Extramammary Paget disease

Extramammary Paget disease

Lori D. Prok and James E. Fitzpatrick

Evidence Levels:  A Double-blind study  B Clinical trial ≥ 20 subjects  C Clinical trial < 20 subjects  D Series ≥ 5 subjects  E Anecdotal case reports


Extramammary Paget disease (EMPD) was first described by Crocker in 1889, when he noted skin lesions affecting the penis and scrotum of a male patient that were identical to the nipple disease described by Paget in 1874. Although an uncommon malignancy, EMPD should be included in the clinical differential diagnosis of any chronic dermatitis of the groin or perineum. EMPD most commonly affects postmenopausal Caucasian women, but can also be seen in men of all ethnicities. It typically presents as chronic, often sharply demarcated, erythematous scaling plaques of apocrine gland-bearing skin, including the genitalia, axillae, umbilicus, and external auditory canal. Pruritus is the most common presenting symptom. Primary EMPD results from epidermal infiltration of neoplastic glandular cells. Recent evidence supports the role of Toker cells (clear cells found in 10% of normal nipples, and recently identified in tissue of the milk line and the vulva) as the pathologic cell in this disease. Secondary EMPD accounts for approximately 25% of cases and is the result of direct cutaneous extension of an underlying adenocarcinoma, most commonly of the genitourinary system or from the anal canal.

Management strategy

Clinical suspicion of EMPD should prompt an immediate skin biopsy. Histologically, neoplastic cells are characterized by pale vacuolated cytoplasm and large pleomorphic nuclei, which can be seen infiltrating all levels of the epidermis. Extension into adnexal structures is common. Historically the diagnosis was established by demonstrating the presence of sialomucin with positive staining with mucicarmine, colloidal iron, periodic acid–Schiff, and Alcian blue at pH 2.5. While these studies can still be utilized, the diagnosis is now usually established by immunoperoxidase studies to demonstrate positivity for carcinoembryonic antigen (CEA), epithelial membrane antigen, CK7, gross cystic disease fluid protein-15 and/or Ber-EP4 to differentiate EMPD from pagetoid variants of squamous cell carcinoma in situ and melanoma in situ. CK7 positivity is also supportive of a diagnosis of primary EMPD, since it is less commonly expressed in secondary EMPD. In select cases it is used in tandem with CK20 since CK20 positivity is more commonly seen in secondary EMPD. Recent studies have also demonstrated that HER2/neu over-expression is useful both in helping to establish a diagnosis of EMPD but also in identifying invasive cases that might be responsive to trastuzumab.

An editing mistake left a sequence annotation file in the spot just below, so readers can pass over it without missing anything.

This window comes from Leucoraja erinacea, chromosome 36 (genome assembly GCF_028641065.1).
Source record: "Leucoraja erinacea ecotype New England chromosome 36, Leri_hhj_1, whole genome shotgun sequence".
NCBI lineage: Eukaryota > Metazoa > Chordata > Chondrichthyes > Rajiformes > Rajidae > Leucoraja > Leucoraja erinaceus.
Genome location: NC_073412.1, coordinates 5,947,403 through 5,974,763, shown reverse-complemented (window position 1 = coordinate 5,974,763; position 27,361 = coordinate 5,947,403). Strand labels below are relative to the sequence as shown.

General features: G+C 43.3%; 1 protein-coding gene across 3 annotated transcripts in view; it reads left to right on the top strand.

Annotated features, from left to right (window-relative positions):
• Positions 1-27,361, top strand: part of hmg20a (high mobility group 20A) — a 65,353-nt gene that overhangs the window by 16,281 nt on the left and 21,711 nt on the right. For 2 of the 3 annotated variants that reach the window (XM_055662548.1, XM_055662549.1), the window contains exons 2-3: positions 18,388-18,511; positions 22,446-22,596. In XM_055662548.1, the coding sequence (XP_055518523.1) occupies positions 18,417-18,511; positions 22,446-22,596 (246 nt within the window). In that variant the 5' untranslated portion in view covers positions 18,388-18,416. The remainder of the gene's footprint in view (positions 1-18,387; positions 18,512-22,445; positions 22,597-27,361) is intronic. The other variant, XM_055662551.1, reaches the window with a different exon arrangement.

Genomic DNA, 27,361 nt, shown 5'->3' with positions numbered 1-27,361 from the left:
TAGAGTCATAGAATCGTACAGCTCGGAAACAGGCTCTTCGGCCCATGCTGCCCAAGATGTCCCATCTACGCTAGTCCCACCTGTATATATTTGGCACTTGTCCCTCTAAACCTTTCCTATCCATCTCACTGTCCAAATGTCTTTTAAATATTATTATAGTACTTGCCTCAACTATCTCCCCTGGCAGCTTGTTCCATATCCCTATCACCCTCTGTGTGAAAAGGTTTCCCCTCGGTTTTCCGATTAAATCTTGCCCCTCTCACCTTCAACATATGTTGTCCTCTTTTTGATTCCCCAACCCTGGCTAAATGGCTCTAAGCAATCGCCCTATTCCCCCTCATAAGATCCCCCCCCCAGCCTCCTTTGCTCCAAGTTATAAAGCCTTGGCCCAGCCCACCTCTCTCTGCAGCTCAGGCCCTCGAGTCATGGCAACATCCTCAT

A full-body skin examination and lymph node evaluation should be performed in all patients with EMPD. Patients should then have appropriate evaluation for underlying malignancy, including age- and gender-appropriate screening (Papanicolaou smear, fecal occult blood, colonoscopy, cystoscopy, and prostate-specific antigen). Additional investigations (imaging, colposcopy, etc.) are guided by screening results and the anatomic location of cutaneous lesions. Patients who have invasive EMPD (extension into the dermis and/or lymphatic vessels) should be considered for sentinel lymph node biopsy.

EMPD is treated locally with surgical excision, with adjuvant therapies in selected cases. Mohs micrographic surgery is the preferred technique, offering the most reliable margin control, maximal tissue preservation, and lowest recurrence rates. However, this technique is still limited by non-contiguous tumor spread and the high likelihood of EMPD involving clinically normal-appearing skin.

Specific investigations

First-line therapies

Aug 7, 2016 | Posted by in Dermatology | Comments Off on Extramammary Paget disease
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